Complexes and bioenergy of invertebrates in oil-polluted gray-brown soils of Absheron

Pirverdi Samadov Ahmed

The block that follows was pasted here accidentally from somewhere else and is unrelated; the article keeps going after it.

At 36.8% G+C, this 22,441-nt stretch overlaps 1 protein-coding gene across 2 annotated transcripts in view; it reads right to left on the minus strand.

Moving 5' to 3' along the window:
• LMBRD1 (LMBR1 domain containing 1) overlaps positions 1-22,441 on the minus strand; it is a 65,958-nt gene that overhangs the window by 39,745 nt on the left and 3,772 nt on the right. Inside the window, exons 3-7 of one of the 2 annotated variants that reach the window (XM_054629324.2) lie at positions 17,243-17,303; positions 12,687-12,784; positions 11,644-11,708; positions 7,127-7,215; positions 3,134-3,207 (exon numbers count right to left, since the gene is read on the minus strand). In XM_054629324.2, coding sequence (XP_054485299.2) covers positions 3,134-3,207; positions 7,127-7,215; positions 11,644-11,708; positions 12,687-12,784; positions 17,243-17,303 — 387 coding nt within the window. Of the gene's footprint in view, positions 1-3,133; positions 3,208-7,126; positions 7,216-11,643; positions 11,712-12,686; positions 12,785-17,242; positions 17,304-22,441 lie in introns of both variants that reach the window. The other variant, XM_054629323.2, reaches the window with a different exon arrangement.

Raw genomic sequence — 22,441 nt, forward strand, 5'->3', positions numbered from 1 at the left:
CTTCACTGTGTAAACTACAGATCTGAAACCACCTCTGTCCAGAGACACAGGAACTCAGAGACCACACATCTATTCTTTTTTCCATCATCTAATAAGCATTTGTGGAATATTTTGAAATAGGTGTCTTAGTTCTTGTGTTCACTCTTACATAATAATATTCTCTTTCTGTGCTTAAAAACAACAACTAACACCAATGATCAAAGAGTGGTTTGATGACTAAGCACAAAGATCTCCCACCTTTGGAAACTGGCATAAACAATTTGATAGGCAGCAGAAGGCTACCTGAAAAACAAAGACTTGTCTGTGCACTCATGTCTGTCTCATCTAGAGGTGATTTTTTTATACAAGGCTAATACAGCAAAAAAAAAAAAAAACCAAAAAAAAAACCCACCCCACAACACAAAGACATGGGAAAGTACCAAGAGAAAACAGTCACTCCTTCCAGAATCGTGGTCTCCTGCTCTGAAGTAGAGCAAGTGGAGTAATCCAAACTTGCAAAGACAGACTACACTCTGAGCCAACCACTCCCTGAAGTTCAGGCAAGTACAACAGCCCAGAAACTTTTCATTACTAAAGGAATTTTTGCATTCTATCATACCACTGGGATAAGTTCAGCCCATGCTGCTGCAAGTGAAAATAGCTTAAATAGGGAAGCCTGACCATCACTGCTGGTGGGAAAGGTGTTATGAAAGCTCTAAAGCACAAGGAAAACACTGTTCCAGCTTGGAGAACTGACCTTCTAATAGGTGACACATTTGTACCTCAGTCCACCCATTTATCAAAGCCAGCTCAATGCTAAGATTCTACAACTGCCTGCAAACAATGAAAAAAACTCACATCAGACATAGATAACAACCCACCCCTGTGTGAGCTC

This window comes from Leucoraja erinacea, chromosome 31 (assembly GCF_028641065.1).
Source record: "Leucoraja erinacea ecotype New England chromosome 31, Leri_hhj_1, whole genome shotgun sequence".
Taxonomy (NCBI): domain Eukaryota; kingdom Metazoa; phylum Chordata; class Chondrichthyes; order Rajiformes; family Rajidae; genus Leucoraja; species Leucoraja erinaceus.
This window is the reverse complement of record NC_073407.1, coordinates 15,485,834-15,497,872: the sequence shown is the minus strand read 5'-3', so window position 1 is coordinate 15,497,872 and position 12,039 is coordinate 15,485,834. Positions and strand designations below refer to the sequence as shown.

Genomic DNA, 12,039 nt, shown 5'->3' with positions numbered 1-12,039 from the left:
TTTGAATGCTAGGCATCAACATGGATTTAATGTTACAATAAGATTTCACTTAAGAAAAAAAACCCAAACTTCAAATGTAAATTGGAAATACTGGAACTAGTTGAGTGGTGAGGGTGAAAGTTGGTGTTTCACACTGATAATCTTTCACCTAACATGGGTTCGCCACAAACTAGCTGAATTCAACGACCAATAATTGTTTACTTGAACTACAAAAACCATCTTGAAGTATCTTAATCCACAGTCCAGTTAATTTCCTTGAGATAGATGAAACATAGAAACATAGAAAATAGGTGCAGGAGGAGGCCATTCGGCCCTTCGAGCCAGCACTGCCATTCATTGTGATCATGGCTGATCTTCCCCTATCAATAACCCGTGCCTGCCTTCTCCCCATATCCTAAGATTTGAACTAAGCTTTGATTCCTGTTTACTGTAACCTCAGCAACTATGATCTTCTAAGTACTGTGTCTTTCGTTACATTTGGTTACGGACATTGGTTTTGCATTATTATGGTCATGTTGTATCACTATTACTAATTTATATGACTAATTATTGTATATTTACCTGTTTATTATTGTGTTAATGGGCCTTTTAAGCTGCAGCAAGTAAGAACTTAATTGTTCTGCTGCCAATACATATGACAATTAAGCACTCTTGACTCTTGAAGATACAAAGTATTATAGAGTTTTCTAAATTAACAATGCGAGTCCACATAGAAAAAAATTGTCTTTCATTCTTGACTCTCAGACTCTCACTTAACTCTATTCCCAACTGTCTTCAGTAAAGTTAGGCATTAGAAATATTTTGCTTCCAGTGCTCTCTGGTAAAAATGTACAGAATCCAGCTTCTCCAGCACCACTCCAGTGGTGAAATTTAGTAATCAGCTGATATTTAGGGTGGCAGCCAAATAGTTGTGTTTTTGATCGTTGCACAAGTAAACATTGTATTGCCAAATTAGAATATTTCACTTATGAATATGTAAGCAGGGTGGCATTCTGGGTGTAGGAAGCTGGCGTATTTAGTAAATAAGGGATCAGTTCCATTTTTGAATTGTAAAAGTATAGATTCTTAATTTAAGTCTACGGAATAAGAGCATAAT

Oil pollution negatively impacts not only the physicochemical and morpho-genetic parameters of soils but also the vital activity of soil biota-microorganisms and invertebrates. Studies have established that in the uncontaminated gray-brown soil of the Binagadi and Karadag massifs, the bulk of the invertebrate complex is gastropoda, insecta, tenebrionidae, and carabidae. In lightly oil-polluted biotopes, insecta, gastropoda, lithobiidae, tenebrionidae, carabidae, buprestidae, and woodlice of the genus hemilepstus occupy the leading place. The total number and biomass of invertebrates in uncontaminated biotopes of gray-brown soils of the Binagadi and Karadag massifs is 19.2 ind/m2, respectively; 26 gr/m2 and 20 ind/m2; 3.64 gr/m2. In slightly oil-contaminated biotopes, these indicators vary between 25.6 ind/m2, respectively; 3.5 gr/m2 and 12.8 ind/m2; 0.84 gr/m2. The energy accumulated in the mesofauna biomass in the slightly oil-polluted biotopes of the Karadag and Binagadi massif varies between 0.3268 gr/m2-1418.94 cal/m2 and 1.0468 gr/m2-5072.20 cal/m2, respectively. Thus, the reliability of the biogeocenoses is determined by the level and effective activity of soil organisms.

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